Wanderers And Police Work Together For Youth

A joint youth initiative led by the NSW Government between the Western Sydney Wanderers, Blacktown Police, the Police Citizens and Youth Clubs, and a local multicultural football association was launched by Minister for Citizenship and Communities Victor Dominello and Minister for Police Michael Gallacher today.

 The NSW Government, through the Community Relations Commission (CRC), will support the Western Sydney Youth Football Project to work with young people from multicultural backgrounds in Western Sydney to become an active and engaged part of the broader community.

 Mr Dominello said the 12-month trial project will also assist young people who play football increase their knowledge of law and order issues.

 As part of the project the Wanderers will assist members of a local multicultural football association to complete certified coaching courses; provide business coaching to officials to properly manage football clubs and; mentor officials on how to attract sponsorship.

 The Wanderers will also give the football association 100 footballs to train with.

 The CRC is providing funding for the football association to use a training pitch at Mount Druitt, to be managed by the PCYC, three times a week for 12 months. The club will also receive CRC assistance to help it attract and recruit players from the wider Blacktown community.

 “Through sport, the police and the Wanderers can reach out to young people from multicultural and disadvantaged backgrounds to promote inter-cultural harmony,” Mr Dominello said.

 “Getting young people together through sport helps them learn more about different cultures and grow their understanding of each other.

 “While we recognise our differences we are united by our Australian identity, which includes out great love of sport,” Mr Dominello said.

 Mr Gallacher, who was joined at the launch by NSW Police Commissioner Andrew Scipione, said as part of their engagement work with the multicultural community, officers from Blacktown have been dropping into training sessions with local teams to give the young people an opportunity to ask about law and order issues.

 “An increased awareness of issues such as alcohol, drugs and driving could lead to a reduction in local crime rates,” Mr Gallacher said.

 Wanderers’ chairman Lyall Gorman said the announcement reflects the club’s commitment to make a real difference in the Western Sydney community.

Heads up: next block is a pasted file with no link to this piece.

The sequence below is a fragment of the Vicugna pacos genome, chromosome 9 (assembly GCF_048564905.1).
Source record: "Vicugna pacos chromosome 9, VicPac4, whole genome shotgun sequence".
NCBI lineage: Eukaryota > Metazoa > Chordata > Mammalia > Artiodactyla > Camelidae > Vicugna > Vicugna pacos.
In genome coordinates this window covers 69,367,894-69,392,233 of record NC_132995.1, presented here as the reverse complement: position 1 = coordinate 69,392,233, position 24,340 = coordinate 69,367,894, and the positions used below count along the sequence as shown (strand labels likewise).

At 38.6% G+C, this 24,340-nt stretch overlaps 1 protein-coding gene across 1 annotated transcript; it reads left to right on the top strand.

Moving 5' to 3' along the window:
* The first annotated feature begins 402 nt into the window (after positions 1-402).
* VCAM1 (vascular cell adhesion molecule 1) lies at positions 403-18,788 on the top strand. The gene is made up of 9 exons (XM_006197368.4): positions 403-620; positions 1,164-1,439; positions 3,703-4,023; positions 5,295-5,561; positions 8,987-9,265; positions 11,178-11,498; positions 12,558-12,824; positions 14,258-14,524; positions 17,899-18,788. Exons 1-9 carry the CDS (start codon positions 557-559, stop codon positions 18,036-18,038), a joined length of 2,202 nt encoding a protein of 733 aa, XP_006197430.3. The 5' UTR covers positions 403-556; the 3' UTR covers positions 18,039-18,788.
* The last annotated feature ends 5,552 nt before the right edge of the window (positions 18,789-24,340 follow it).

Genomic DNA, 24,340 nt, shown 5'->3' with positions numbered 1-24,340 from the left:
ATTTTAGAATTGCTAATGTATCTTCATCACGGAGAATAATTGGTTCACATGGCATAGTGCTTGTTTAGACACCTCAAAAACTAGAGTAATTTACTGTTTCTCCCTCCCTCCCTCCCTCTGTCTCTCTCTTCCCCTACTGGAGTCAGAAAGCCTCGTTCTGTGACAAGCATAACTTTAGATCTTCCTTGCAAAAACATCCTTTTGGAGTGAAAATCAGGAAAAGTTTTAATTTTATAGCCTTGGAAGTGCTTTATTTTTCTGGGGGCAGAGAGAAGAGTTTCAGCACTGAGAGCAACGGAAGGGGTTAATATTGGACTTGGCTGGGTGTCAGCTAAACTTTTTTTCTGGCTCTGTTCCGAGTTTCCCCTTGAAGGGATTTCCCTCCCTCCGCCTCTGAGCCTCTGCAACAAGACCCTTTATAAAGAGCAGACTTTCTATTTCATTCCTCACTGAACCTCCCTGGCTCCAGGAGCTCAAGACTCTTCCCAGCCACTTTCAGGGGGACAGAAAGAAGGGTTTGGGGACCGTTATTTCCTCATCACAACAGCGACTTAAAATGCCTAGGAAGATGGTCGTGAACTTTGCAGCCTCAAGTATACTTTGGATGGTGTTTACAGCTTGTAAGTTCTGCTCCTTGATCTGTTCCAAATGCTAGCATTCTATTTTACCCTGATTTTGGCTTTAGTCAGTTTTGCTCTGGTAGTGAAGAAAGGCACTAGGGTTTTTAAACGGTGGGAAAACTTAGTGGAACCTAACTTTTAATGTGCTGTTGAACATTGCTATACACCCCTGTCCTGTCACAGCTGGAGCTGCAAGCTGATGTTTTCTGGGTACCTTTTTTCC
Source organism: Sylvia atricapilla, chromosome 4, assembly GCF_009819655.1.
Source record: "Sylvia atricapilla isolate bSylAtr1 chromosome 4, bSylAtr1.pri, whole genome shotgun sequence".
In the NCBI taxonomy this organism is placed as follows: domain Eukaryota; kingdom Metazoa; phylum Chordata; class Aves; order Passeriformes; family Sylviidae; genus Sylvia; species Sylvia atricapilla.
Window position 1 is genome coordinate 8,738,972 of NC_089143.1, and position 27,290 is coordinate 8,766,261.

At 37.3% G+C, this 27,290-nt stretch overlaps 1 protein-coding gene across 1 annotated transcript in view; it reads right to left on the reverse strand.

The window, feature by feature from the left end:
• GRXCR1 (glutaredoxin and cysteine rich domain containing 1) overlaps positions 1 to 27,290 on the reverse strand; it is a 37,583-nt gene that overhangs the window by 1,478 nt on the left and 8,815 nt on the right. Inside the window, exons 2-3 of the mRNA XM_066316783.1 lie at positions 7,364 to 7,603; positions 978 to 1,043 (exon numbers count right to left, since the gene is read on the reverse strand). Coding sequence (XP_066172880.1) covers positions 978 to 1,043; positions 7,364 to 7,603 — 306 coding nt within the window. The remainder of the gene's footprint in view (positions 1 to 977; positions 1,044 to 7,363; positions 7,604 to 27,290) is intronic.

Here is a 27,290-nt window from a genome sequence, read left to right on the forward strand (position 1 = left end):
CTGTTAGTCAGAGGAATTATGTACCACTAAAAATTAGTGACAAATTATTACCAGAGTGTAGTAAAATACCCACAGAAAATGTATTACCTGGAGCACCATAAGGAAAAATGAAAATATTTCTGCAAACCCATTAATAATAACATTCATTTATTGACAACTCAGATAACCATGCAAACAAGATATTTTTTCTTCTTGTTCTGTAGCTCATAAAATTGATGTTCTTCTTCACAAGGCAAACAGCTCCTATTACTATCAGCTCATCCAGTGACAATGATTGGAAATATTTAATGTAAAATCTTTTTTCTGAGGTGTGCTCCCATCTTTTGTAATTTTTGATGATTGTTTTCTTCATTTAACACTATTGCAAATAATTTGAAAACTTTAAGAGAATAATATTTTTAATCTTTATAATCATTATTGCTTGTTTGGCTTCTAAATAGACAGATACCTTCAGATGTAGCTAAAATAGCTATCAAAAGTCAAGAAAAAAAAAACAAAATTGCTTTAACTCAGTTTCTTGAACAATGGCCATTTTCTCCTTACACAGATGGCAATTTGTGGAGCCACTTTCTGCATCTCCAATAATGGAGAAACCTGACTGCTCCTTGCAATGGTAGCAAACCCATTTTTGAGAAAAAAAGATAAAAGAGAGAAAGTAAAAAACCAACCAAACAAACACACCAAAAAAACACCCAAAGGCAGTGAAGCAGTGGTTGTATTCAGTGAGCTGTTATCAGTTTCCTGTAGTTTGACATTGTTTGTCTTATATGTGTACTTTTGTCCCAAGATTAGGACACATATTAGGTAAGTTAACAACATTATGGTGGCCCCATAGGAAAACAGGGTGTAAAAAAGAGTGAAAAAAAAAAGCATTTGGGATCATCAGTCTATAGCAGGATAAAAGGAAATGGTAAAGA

“It exemplifies the integrated nature of the three pillars that drives our approach to our business and our club: fostering and nurturing grass roots football in Western Sydney; being the catalyst for true social change and; partnering with community stakeholders.

 “We acknowledge and applaud this initiative by the NSW Government and are proud to be associated with its objective to make a difference,” Mr Gorman said.

 Today the Wanderers also launched its Western Sydney Wanderers Foundation that will manage its community engagement activities designed to promote increased social connection and wellbeing as well as improved physical and mental health among local youth.

 Commissioner Scipione said that the NSW Police find that the great majority of youth want to lead healthy, productive lives.

 “And we see that right here before us today. Together we can help to build a place where people have a sense of belonging, where they feel connected and where they feel they can make a positive contribution.

 “I would like to congratulate everyone involved in this fantastic initiative,” Commissioner Scipione said.

 CRC Chair Stepan Kerkyasharian, said: “Sport provides one of the essential social ointments required in a multi-faith society.

 “The standing of a newer community rises when one of its youth excels at the sports that all Australians love. This directly benefits community harmony,” Mr Kerkyasharian said.

 Mr Dominello said that following a review of the initiative, the model may be expanded to other areas and other clubs in western Sydney.